Disease processes among American Indians and Alaska Natives often have distinct manifestations that need to be considered by clinicians and health policy makers involved with these populations. Equally important, all aspects of Indian life--including health--are governed by the special relationship between Indian tribes and the U.S. federal government. In American Indian Health, Everett R. Rhoades brings his extensive expertise to bear on these themes--he is an American Indian physician specializing in internal medicine and infectious diseases; from 1982 to 1993 he served as assistant surgeon general, and he was the first Indian director of the Indian Health Service. In this book, Rhoades gathers experts to present a comprehensive assessment of the health of American Indian peoples and the delivery of health services to them. The book is organized into four parts. Part I describes the migration and history of aboriginal peoples in North America, health conditions before Columbus, and demographic characteristics of Indians. Part II discusses the relations of Indian nations to the U.S. government, the history and organization of the Indian Health Service, and data sources for the Indian population. Part III forms the bulk of the book (chaps. 7-22); it addresses specific health problems, including cardiovascular disease, cancer, diabetes, injury, suicide, and alcoholism. Part IV looks at the interaction of traditional Indian and modern Western medicine, cultural considerations involved in providing care to Indians, and research ethics. "The volume fills a previously vacant niche for scholars, students, policymakers, and clinicians with regard to the health of American Indians and Alaska Natives. American Indian Healthdeserves a place on the shelf of anyone with a serious interest in this field, as it stands alone as a single-volume reference about health and health care of American Indians and Alaska Natives"--JAMA "This book tells one of the great untold tales of health care in the United States: the campaign to improve the health of American Indians and Alaskan Natives. The true richness of this book lies in the beginning and the end. Its opening chapters start with a fascinating look at the origins of aboriginal populations of North America and their health conditions before Columbus. Then, the authors take us to an insightful historical and contemporary view of Indian-white relations and the history and organization of the Indian health care systems. The ending of the book covers such essential topics as traditional Indian medicine, cultural considerations in providing care to this population, conducting research among American Indians/Alaskan Natives, and the future of Indian health care in the United States."--Archives of Pediatrics & Adolescent Medicine "This very needed book gives an overview of the history and current state of American Indian health with an emphasis on the role of the Indian Health Service. The book is important reading for scholars and students of public health and Indian policy, and it offers valuable insights to those working in public health programs in the developing world. It is also a very useful text for courses in public health, sociology, and epidemiology."--Philip A. May, The University of New Mexico "American Indian Health is a detailed, authoritative, and well-written volume that will be of great value to all those interested in American Indian/Native American health and public health in general." --Journal of Community Health "Well written and authoritative, and, in many parts, energetic and spirited. It provides excellent insights into the political and administrative arena of Indian health, as well as a review of some of the most important disease entities. In addition, it does so from a native perspective, blending in and emphasizing the cultural aspects of illness with the medical perspectives of those illnesses."--James M. Galloway, Lancet.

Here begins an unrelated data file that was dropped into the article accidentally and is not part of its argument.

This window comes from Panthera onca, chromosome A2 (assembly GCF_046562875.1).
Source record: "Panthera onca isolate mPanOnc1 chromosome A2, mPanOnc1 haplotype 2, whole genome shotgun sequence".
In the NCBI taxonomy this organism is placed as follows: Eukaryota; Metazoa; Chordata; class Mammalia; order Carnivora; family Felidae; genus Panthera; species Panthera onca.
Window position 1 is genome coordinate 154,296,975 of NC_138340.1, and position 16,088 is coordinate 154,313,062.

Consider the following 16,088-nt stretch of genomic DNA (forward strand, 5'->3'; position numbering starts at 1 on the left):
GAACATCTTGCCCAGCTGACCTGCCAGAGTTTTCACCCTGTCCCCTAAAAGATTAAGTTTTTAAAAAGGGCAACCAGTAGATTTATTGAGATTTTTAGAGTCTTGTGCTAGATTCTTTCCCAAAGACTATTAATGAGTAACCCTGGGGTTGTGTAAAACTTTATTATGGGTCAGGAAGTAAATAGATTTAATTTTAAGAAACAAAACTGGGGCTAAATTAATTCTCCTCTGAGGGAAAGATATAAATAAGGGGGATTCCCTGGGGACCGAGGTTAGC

(source: Nielsen Book Data)9780801863288 20160527